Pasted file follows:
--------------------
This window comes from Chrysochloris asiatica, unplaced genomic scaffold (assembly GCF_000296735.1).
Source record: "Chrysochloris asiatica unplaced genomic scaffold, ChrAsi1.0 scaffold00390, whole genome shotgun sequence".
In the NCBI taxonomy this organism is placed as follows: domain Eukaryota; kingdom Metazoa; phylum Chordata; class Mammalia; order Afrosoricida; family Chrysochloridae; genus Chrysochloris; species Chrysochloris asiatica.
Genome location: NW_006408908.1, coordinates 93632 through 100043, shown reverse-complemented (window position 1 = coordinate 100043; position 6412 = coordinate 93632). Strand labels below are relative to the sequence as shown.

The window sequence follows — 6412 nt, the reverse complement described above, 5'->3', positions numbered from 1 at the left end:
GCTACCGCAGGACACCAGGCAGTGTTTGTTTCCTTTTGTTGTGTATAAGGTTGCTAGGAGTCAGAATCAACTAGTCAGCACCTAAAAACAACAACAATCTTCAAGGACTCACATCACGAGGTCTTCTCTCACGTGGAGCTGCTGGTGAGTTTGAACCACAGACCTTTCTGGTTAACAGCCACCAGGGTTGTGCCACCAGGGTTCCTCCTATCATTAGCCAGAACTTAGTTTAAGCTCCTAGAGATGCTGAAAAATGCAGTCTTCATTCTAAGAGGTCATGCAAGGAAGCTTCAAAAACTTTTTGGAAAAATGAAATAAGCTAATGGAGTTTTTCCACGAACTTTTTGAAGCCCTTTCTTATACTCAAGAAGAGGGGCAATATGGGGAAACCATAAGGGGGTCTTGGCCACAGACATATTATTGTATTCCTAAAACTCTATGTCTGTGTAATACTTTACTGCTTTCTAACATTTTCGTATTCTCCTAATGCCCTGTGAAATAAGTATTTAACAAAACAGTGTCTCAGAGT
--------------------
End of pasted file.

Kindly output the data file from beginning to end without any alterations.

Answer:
This window comes from Chrysochloris asiatica, unplaced genomic scaffold (assembly GCF_000296735.1).
Source record: "Chrysochloris asiatica unplaced genomic scaffold, ChrAsi1.0 scaffold00390, whole genome shotgun sequence".
In the NCBI taxonomy this organism is placed as follows: domain Eukaryota; kingdom Metazoa; phylum Chordata; class Mammalia; order Afrosoricida; family Chrysochloridae; genus Chrysochloris; species Chrysochloris asiatica.
Genome location: NW_006408908.1, coordinates 93632 through 100043, shown reverse-complemented (window position 1 = coordinate 100043; position 6412 = coordinate 93632). Strand labels below are relative to the sequence as shown.

The window sequence follows — 6412 nt, the reverse complement described above, 5'->3', positions numbered from 1 at the left end:
GCTACCGCAGGACACCAGGCAGTGTTTGTTTCCTTTTGTTGTGTATAAGGTTGCTAGGAGTCAGAATCAACTAGTCAGCACCTAAAAACAACAACAATCTTCAAGGACTCACATCACGAGGTCTTCTCTCACGTGGAGCTGCTGGTGAGTTTGAACCACAGACCTTTCTGGTTAACAGCCACCAGGGTTGTGCCACCAGGGTTCCTCCTATCATTAGCCAGAACTTAGTTTAAGCTCCTAGAGATGCTGAAAAATGCAGTCTTCATTCTAAGAGGTCATGCAAGGAAGCTTCAAAAACTTTTTGGAAAAATGAAATAAGCTAATGGAGTTTTTCCACGAACTTTTTGAAGCCCTTTCTTATACTCAAGAAGAGGGGCAATATGGGGAAACCATAAGGGGGTCTTGGCCACAGACATATTATTGTATTCCTAAAACTCTATGTCTGTGTAATACTTTACTGCTTTCTAACATTTTCGTATTCTCCTAATGCCCTGTGAAATAAGTATTTAACAAAACAGTGTCTCAGAGT